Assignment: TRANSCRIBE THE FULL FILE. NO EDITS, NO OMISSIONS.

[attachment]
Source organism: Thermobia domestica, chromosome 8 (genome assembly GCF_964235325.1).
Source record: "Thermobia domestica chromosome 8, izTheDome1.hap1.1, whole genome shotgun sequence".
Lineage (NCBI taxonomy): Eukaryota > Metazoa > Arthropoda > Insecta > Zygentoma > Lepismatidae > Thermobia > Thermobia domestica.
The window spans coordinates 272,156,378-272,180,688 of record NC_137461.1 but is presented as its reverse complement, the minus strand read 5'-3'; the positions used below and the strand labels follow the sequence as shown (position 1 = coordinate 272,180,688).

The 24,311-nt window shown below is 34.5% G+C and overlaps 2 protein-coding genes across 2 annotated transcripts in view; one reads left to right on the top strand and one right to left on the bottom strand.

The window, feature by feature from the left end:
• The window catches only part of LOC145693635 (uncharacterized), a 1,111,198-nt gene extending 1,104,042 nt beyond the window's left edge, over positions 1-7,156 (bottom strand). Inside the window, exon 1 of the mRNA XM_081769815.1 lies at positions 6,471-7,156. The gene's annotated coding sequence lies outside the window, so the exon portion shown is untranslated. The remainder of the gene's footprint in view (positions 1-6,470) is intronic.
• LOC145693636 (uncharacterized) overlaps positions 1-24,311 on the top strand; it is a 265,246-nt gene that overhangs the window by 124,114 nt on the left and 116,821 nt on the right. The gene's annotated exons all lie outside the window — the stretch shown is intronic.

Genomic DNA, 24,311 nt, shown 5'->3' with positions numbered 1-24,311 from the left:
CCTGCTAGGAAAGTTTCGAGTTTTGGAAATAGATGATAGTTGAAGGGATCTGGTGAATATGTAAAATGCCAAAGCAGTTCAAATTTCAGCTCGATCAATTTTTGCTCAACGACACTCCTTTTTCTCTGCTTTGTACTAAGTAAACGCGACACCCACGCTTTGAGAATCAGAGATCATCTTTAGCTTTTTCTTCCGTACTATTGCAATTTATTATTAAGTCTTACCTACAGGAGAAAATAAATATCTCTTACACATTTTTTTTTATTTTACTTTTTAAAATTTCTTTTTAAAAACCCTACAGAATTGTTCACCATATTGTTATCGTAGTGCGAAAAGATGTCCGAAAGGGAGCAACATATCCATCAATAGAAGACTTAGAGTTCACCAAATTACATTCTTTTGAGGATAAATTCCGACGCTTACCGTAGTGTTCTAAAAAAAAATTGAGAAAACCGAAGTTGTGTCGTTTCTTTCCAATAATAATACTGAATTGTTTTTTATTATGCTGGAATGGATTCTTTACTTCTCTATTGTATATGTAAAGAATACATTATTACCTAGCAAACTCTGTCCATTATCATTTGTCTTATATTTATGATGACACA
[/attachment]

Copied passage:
Source organism: Thermobia domestica, chromosome 8 (genome assembly GCF_964235325.1).
Source record: "Thermobia domestica chromosome 8, izTheDome1.hap1.1, whole genome shotgun sequence".
Lineage (NCBI taxonomy): Eukaryota > Metazoa > Arthropoda > Insecta > Zygentoma > Lepismatidae > Thermobia > Thermobia domestica.
The window spans coordinates 272,156,378-272,180,688 of record NC_137461.1 but is presented as its reverse complement, the minus strand read 5'-3'; the positions used below and the strand labels follow the sequence as shown (position 1 = coordinate 272,180,688).

The 24,311-nt window shown below is 34.5% G+C and overlaps 2 protein-coding genes across 2 annotated transcripts in view; one reads left to right on the top strand and one right to left on the bottom strand.

The window, feature by feature from the left end:
• The window catches only part of LOC145693635 (uncharacterized), a 1,111,198-nt gene extending 1,104,042 nt beyond the window's left edge, over positions 1-7,156 (bottom strand). Inside the window, exon 1 of the mRNA XM_081769815.1 lies at positions 6,471-7,156. The gene's annotated coding sequence lies outside the window, so the exon portion shown is untranslated. The remainder of the gene's footprint in view (positions 1-6,470) is intronic.
• LOC145693636 (uncharacterized) overlaps positions 1-24,311 on the top strand; it is a 265,246-nt gene that overhangs the window by 124,114 nt on the left and 116,821 nt on the right. The gene's annotated exons all lie outside the window — the stretch shown is intronic.

Genomic DNA, 24,311 nt, shown 5'->3' with positions numbered 1-24,311 from the left:
CCTGCTAGGAAAGTTTCGAGTTTTGGAAATAGATGATAGTTGAAGGGATCTGGTGAATATGTAAAATGCCAAAGCAGTTCAAATTTCAGCTCGATCAATTTTTGCTCAACGACACTCCTTTTTCTCTGCTTTGTACTAAGTAAACGCGACACCCACGCTTTGAGAATCAGAGATCATCTTTAGCTTTTTCTTCCGTACTATTGCAATTTATTATTAAGTCTTACCTACAGGAGAAAATAAATATCTCTTACACATTTTTTTTTATTTTACTTTTTAAAATTTCTTTTTAAAAACCCTACAGAATTGTTCACCATATTGTTATCGTAGTGCGAAAAGATGTCCGAAAGGGAGCAACATATCCATCAATAGAAGACTTAGAGTTCACCAAATTACATTCTTTTGAGGATAAATTCCGACGCTTACCGTAGTGTTCTAAAAAAAAATTGAGAAAACCGAAGTTGTGTCGTTTCTTTCCAATAATAATACTGAATTGTTTTTTATTATGCTGGAATGGATTCTTTACTTCTCTATTGTATATGTAAAGAATACATTATTACCTAGCAAACTCTGTCCATTATCATTTGTCTTATATTTATGATGACACA